Tuesday, February 11, 2014

Steam Locomotive Colors

George Dimond, courtesy Central Vermont Railway Historical Society
 For many years model railroaders were told to paint steam locomotives "Grimy Black" - which is basically a flat, dark gray.  In addition, model railroaders started weathering steam locomotives to appear so old, dingy, and poorly maintained that they looked like they were on the verge of falling apart. 
Supposedly this made the models look better in the low light levels typical of most model railroads - and all that weathering supposedly made the details "stand out." Really, it was another example of the extreme weathering - to the point of caricature - that gripped the hobby in the 1950s and still hasn't let up in some quarters. 

Studying prototype pictures, at least of the Central Vermont, shows the shop and road crews took great pride in their iron steeds, and the locomotives showed a hard-working, but well maintained appearance even in the last few years of steam. 

This shot shows 2-10-4 no. 707 arriving in White River Junction in September 1953. By this point she's the last of her class in service and would soon be relegated to standby duties out of White River Jct. She may be dusty and soot covered in this photo, and appears to have been working hard out of the road, but she's most definitely not gray. 
An even better example is the lead image of 4-8-2 no. 600 being readied for another run at the White River engine terminal. In March, 1954 she's not only not gray or "Grimy Black," she's shiny!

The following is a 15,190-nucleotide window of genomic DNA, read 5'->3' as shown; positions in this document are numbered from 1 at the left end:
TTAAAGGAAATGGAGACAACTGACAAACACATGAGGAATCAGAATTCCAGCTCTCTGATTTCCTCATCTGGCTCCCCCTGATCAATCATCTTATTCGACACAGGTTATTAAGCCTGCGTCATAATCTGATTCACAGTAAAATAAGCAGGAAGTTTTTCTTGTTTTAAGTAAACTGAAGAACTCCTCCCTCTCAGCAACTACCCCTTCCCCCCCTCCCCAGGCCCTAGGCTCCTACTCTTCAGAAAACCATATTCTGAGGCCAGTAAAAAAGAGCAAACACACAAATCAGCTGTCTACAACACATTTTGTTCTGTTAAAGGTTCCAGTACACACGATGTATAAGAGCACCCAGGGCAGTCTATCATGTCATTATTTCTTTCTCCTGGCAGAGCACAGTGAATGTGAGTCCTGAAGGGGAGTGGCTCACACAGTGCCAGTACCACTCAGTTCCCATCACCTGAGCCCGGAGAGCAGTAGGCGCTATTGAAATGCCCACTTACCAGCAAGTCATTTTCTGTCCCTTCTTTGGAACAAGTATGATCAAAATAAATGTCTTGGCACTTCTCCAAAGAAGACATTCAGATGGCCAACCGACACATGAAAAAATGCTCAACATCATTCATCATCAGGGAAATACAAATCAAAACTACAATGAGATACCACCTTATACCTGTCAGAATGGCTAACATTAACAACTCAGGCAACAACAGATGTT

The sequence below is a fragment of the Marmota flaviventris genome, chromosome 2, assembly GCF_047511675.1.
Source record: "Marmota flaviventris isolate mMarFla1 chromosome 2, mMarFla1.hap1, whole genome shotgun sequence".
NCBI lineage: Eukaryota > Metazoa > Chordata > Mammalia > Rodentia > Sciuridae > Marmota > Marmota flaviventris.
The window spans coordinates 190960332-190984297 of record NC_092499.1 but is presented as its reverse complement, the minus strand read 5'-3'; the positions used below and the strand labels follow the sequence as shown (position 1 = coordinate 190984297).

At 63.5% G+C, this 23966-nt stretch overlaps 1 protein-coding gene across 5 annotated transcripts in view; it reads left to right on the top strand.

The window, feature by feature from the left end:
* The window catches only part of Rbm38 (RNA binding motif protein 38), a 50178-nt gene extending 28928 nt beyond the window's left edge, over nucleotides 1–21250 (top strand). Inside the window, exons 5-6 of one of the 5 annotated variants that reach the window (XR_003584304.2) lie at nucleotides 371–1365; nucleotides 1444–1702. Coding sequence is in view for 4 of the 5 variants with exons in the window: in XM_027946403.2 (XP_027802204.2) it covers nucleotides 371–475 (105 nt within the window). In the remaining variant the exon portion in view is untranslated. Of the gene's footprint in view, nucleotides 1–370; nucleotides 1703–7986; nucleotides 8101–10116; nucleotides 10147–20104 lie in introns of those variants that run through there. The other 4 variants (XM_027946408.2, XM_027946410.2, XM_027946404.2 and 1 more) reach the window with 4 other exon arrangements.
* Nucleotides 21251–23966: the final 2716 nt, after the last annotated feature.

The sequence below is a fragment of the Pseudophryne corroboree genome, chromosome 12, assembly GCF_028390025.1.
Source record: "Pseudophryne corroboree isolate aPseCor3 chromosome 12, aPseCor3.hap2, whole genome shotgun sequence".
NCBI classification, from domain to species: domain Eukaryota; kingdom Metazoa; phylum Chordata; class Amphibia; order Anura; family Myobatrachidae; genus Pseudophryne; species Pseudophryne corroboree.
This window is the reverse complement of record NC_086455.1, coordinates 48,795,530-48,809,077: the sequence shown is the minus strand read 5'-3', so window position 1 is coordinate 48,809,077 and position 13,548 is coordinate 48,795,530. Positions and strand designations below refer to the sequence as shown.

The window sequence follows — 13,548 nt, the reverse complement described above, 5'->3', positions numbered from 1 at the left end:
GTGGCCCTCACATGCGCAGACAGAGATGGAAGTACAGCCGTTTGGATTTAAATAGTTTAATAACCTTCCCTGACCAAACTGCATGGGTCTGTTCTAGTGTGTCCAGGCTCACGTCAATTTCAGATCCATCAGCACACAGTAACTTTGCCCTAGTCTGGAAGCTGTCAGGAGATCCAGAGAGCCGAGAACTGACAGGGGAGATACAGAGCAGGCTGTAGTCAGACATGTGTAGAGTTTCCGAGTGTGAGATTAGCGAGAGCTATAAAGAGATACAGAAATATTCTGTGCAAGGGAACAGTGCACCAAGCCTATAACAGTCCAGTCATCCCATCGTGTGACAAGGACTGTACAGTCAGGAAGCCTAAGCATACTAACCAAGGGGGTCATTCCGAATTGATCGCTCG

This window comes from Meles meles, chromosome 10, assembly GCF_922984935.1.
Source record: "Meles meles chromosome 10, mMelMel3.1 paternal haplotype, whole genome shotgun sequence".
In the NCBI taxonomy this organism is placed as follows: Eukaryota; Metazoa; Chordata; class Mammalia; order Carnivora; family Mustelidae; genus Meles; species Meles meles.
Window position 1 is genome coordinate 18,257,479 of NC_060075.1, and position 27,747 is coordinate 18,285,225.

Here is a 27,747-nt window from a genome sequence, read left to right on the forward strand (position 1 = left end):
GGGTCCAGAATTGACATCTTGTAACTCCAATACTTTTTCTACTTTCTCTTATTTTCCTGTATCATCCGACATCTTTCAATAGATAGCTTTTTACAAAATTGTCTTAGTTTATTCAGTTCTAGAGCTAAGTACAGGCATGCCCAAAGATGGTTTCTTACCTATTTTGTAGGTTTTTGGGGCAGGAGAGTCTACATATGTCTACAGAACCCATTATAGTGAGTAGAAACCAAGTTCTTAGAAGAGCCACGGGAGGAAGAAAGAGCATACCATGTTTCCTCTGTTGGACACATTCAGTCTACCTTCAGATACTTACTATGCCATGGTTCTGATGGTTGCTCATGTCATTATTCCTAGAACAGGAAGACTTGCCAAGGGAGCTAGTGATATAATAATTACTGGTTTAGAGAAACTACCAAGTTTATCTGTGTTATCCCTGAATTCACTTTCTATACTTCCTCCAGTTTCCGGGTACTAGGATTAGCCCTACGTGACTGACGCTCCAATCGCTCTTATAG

The lesson here is to feel free to paint your steamers black, and to take it easy on the weathering. 
If you find there's not enough light in the layout room then consider adding more lighting to your layout instead of lightening your locomotives. 



3 comments:

  1. When the CNSiG created their line of CN paints, they worked with a well known custom painter and developed a "Warm Black", just for painting locos and dealing with the issues you describe. It is a rich black, but doesn't hide the details and looks very good under layout lighting. We should harass Scalecoat to offer said colour as part of their product line.
    I use it for all steam locos and most tankcars and coach roofs these days.

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  2. YES, Marty, YES!! I have always maintained that black is black and if our layout lighting isn't up to the task, the solution is NOT to paint the trains a different color. I was part of a modular group for a couple years and the gray steamers really stood out over and against the factory painted 'black' engines (even though they may use an off-black, it was still darker than the custom 'black' engines).

    Part of the problem is John Allen. For all his fantastic contributions to the hobby, inspiring countless modelers, even myself (my first hand-laid track was a timesaver), he was a strong proponant of painting everything in colors appropriate to the lighting. Fine, if your trains never leave the room and your lighting never changes. But our lighting choices are far more numerous and less expensive, I'd bet, than in John's day. He also studied art and understood color. How many have copied his efforts without understanding the fullness of what he did and why?

    Anyway, thanks for sticking up for us black-is-black folks. Muted colors belong on distant images on the backdrop, not our foreground trains.

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    Replies
    1. Galen,
      I know some who claim John Allen, and his chief self-proclaimed disciple, George Sellios, set the model railroad hobby back three decades. I don't necessarily agree, but I do think the caricature weathering school of modeling certainly dominated the hobby for years.

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